When Amabelly Barrera followed her oil boom-chasing husband from Grand Junction, Colo., to Harper last year, she decided to keep busy by launching a clothing boutique on Main Street.
Her shop, which she named Pink Bow Boutique out of her love for the color, opened in January and sells women's clothing, purses and wallets. And while it got off to a slow start, it is now booming with female oil and wind workers and other women who have moved to the area this year with their spouses.
"I've been getting more and more customers who I've never seen before," she said. "These five girls working at the wind farm have been coming in a lot, for example, and they've told their friends and it just spreads from word of mouth."
Barrera estimates that half of her customers are locals, and half are newcomers. She is selling 20 purses a month, compared to about seven a month during the first couple months in business. Overall daily sales are up about 45%.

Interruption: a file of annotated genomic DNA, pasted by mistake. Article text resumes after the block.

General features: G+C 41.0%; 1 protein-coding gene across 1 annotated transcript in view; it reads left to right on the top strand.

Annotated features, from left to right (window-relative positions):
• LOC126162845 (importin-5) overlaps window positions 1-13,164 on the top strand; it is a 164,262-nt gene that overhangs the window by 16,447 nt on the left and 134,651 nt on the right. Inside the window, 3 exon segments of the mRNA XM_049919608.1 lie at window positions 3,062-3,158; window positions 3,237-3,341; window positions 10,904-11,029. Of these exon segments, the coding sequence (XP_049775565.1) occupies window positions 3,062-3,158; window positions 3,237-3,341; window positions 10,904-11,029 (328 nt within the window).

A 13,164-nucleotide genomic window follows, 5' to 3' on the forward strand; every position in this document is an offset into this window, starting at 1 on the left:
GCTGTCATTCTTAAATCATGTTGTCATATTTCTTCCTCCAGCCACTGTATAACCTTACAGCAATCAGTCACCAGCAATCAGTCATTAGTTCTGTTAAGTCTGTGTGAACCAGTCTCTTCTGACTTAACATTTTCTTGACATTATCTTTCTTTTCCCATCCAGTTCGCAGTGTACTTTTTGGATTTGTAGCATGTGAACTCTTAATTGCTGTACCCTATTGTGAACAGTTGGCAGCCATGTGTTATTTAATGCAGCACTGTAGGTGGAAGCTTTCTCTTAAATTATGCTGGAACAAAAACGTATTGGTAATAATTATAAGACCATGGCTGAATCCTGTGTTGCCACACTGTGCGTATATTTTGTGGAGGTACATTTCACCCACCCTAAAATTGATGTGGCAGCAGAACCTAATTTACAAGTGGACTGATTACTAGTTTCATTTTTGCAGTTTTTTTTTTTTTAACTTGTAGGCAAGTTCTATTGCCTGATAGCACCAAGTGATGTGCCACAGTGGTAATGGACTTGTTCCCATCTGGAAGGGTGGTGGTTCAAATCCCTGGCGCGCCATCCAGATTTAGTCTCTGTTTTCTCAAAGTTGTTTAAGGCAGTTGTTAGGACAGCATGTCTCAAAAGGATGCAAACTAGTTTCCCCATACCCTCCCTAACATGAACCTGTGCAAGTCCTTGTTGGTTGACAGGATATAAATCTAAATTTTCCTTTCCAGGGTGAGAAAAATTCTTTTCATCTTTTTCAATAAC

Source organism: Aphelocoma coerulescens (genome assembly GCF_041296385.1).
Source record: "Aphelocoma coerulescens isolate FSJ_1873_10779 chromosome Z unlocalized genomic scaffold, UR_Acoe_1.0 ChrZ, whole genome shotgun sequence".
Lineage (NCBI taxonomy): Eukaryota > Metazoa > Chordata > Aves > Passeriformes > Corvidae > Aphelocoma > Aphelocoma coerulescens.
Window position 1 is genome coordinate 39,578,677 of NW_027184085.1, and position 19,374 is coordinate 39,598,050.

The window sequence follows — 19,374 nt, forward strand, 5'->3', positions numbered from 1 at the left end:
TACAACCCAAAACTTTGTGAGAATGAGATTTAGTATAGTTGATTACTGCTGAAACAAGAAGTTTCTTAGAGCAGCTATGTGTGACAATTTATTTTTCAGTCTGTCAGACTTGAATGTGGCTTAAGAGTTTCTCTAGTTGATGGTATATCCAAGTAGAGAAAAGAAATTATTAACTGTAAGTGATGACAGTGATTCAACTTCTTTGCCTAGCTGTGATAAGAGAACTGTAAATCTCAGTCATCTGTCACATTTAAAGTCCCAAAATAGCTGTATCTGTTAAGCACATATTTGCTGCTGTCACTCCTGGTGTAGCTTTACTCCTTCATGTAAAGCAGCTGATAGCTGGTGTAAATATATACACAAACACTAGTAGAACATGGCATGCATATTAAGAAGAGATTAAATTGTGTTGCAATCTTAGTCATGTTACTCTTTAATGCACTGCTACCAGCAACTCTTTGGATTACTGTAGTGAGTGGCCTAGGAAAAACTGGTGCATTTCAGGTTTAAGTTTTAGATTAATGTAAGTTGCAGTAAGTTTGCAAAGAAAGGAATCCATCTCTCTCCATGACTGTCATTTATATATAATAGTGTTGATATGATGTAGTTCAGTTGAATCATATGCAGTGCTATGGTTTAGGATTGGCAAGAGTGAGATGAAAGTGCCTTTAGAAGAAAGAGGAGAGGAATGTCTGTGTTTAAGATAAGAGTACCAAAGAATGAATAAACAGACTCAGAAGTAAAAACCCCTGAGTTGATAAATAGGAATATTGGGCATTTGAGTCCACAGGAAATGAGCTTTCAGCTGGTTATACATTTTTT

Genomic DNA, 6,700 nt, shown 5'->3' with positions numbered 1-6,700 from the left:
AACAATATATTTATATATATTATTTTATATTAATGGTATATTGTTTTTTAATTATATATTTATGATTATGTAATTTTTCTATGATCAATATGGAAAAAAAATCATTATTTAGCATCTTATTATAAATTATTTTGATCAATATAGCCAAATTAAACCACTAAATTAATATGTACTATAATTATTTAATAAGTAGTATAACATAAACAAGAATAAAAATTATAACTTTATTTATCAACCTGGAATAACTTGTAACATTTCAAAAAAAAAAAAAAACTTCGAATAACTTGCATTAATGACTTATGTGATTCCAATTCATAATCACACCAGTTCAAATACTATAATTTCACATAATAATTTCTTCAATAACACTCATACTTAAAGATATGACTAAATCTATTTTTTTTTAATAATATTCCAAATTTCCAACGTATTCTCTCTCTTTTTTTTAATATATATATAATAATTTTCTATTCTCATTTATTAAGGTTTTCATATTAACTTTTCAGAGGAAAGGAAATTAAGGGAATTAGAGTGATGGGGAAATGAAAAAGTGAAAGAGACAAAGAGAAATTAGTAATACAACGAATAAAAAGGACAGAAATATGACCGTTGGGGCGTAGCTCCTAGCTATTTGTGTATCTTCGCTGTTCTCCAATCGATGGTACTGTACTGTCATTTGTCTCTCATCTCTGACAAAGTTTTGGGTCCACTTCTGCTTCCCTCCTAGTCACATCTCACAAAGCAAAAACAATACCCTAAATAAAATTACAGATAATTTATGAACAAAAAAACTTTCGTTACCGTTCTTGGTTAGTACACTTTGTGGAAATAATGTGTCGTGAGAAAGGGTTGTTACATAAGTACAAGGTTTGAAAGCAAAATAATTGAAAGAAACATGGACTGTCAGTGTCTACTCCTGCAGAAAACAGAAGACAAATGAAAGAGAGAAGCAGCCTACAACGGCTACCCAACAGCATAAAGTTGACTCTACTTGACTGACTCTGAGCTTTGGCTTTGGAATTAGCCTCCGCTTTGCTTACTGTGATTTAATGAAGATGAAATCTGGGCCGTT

To meet the new demand, she is now also selling trendy flame resistant shirts, pants and hats for oilfield workers.
Opening up a small business in a tough economy is a gamble. But these ten states saw more startup activity than anywhere else nationwide.
|White House press secretary attacks media for accurately reporting inauguration crowds|
|Trump says he has "running war" with media, gets facts wrong, in CIA speech|
|Here's how much Obama's pension is worth|
|Bipartisan bill aims to reform H-1B visa system|
|Octomom foreclosure haunts Treasury nominee|